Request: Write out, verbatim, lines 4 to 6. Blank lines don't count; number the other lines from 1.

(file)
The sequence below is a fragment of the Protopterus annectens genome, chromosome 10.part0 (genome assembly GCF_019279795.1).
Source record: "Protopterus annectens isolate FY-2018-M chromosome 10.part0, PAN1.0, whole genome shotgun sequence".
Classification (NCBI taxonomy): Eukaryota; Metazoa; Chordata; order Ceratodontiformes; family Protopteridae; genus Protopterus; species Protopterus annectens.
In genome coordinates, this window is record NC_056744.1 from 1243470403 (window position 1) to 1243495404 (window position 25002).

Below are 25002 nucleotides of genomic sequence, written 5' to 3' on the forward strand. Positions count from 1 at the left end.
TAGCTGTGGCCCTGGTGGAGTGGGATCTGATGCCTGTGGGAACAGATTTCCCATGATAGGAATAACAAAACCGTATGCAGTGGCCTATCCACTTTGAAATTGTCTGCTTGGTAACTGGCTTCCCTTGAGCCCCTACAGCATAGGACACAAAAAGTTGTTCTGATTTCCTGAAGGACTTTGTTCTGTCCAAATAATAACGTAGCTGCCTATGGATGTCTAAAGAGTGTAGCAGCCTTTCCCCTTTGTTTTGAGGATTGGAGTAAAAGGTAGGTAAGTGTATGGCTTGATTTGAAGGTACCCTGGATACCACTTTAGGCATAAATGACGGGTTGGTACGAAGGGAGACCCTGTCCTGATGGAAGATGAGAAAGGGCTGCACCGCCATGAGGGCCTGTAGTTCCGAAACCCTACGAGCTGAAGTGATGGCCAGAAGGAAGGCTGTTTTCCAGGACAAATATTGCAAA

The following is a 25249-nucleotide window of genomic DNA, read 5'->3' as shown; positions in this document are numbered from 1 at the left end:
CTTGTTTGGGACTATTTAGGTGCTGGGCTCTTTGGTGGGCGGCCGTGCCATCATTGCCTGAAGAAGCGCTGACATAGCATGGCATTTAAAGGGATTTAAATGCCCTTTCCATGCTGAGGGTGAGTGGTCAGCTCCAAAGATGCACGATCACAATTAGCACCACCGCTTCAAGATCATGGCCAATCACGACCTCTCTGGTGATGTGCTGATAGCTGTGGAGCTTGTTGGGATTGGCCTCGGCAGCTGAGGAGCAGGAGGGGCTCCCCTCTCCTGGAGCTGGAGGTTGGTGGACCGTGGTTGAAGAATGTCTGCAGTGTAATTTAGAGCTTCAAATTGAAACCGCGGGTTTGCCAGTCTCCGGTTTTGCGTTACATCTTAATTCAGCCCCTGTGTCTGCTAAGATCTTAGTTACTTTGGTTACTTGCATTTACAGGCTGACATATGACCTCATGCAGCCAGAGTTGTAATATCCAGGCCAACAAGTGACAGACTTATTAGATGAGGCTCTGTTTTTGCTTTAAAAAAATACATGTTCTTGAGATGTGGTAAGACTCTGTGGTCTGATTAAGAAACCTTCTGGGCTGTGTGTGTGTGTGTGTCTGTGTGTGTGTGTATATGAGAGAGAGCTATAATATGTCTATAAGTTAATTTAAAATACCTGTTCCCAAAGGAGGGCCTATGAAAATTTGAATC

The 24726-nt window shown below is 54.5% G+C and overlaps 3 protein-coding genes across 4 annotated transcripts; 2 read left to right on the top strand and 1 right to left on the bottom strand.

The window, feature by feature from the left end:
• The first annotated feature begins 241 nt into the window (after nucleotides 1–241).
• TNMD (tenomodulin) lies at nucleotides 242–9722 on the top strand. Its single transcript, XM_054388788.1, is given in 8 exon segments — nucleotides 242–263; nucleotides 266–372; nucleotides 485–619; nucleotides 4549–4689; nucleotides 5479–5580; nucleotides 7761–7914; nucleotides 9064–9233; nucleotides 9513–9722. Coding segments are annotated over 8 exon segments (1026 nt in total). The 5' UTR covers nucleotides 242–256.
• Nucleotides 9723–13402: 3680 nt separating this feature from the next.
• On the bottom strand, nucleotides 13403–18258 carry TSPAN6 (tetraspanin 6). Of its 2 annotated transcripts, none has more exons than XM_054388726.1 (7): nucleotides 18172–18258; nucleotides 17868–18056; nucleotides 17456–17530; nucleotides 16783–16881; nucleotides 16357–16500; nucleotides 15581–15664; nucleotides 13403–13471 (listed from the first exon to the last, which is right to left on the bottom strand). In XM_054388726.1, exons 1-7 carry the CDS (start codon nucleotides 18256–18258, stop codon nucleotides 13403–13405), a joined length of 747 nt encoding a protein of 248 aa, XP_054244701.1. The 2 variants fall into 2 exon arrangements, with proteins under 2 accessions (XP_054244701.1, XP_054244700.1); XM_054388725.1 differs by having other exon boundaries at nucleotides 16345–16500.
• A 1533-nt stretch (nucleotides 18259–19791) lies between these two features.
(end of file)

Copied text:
In genome coordinates, this window is record NC_056744.1 from 1243470403 (window position 1) to 1243495404 (window position 25002).

Below are 25002 nucleotides of genomic sequence, written 5' to 3' on the forward strand. Positions count from 1 at the left end.
TAGCTGTGGCCCTGGTGGAGTGGGATCTGATGCCTGTGGGAACAGATTTCCCATGATAGGAATAACAAAACCGTATGCAGTGGCCTATCCACTTTGAAATTGTCTGCTTGGTAACTGGCTTCCCTTGAGCCCCTACAGCATAGGACACAAAAAGTTGTTCTGATTTCCTGAAGGACTTTGTTCTGTCCAAATAATAACGTAGCTGCCTATGGATGTCTAAAGAGTGTAGCAGCCTTTCCCCTTTGTTTTGAGGATTGGAGTAAAAGGTAGGTAAGTGTATGGCTTGATTTGAAGGTACCCTGGATACCACTTTAGGCATAAATGACGGGTTGGTACGAAGGGAGACCCTGTCCTGATGGAAGATGAGAAAGGGCTGCACCGCCATGAGGGCCTGTAGTTCCGAAACCCTACGAGCTGAAGTGATGGCCAGAAGGAAGGCTGTTTTCCAGGACAAATATTGCAAA